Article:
A defendant convicted of a crime in Nevada has the right to appeal their guilty verdict to a higher court in the state.

If you were tried in the Eighth Judicial District Court in Las Vegas, your verdict can be appealed to the Nevada Supreme Court or The Nevada Court of Appeals depending on the case.

When you appeal your case, you are not asking for a new trial. The judges in the appellate court will review your original trial records for errors such as misconduct by the prosecution or misinterpretation of the laws pertaining to your trial.

The judges will then either affirm the trial verdict or overturn it.

Writs of Habeas Corpus

Habeas Corpus in Latin means “you shall have the body”.

The body in the phrase means the body of someone who is in custody because they have been arrested and convicted of a crime.

Writs of Habeas Corpus are usually a last resort after an appeal fails. In the writ, the defendant argues that they are being unlawfully incarcerated.

The most common arguments to writs of habeas corpus are ineffective counsel or there is new evidence to show the defendant was innocent of the crime they were convicted of.

Writs of Habeas Corpus are very rare and the process is lengthy. If the paperwork is not filed in the time allotted or the paperwork is not filed properly your writ will be denied.

You’ll need an experienced attorney who knows how to file writs of habeas corpus.

Early Termination of Probation

If you have been placed on probation for a criminal charge, you can request an early termination of probation.

These are not granted often since the court believes people should serve out their entire probation sentence.

If the court feels you have been rehabilitated and it will not pose any threat to the public the defendant may be able to have their probation period terminated early.


A commutation of a sentence is not an appeal or getting a conviction overturned, but asking to have their prison sentence or parole reduced or commuted.

The defendant needs to apply to the pardon board. The nine-person board will vote after reviewing the person’s case and prison record.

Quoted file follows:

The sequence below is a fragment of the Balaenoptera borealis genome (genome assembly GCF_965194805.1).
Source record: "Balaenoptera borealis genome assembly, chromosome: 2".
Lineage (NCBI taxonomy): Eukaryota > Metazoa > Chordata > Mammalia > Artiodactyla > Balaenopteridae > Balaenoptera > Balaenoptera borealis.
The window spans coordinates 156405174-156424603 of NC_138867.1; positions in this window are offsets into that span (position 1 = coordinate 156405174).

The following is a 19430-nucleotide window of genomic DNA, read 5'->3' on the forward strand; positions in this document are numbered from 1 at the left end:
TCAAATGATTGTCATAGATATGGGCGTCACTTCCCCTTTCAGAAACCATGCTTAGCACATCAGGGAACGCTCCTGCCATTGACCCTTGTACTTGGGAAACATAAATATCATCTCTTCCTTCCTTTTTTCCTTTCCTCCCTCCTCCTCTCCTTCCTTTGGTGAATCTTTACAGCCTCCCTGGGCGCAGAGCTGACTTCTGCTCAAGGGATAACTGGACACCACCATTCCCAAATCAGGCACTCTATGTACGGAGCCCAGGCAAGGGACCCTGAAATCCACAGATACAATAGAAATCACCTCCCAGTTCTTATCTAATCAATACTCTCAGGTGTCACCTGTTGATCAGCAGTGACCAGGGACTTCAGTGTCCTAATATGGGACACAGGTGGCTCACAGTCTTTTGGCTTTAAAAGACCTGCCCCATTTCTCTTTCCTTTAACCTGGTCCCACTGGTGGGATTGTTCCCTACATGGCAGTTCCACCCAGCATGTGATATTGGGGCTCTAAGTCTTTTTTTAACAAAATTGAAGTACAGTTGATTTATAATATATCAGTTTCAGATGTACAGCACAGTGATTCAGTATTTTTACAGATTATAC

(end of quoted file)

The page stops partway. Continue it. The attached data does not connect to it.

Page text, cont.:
A majority vote is needed to have a sentence reduced.

A commutation is also called “executive clemency”


A pardon is granted by the governors of the state and usually at the end of their term in office. It is considered forgiveness for a crime.

Pardons are very rarely granted and only happen when:

  • Several years have passed since the crime and conviction
  • The crime was not the most serious of crimes
  • The applicant is considered rehabilitated and remorseful

Record Sealing

If you have been convicted of a crime, you can have your record sealed in certain circumstances.

This means your criminal record will not show up on a background check.

While some criminal charges cannot be sealed, for most charges there is a possibility of sealing them after a certain period of time has passed.

Getting your case dismissed is the best outcome of a criminal case.

The second best option is to have your case acquitted if the case goes to trial.

If you are convicted of a crime you do have many options to have the case overturned or the sentence reduced.

You will need a lawyer to help you navigate the appeals process since it is time sensitive, and the process is complicated.

The Defenders are experienced in all aspects of trial law in Nevada and can navigate the appeals process for our clients.

We fight to get the best possible outcome for our clients. Contact us today for a free consultation.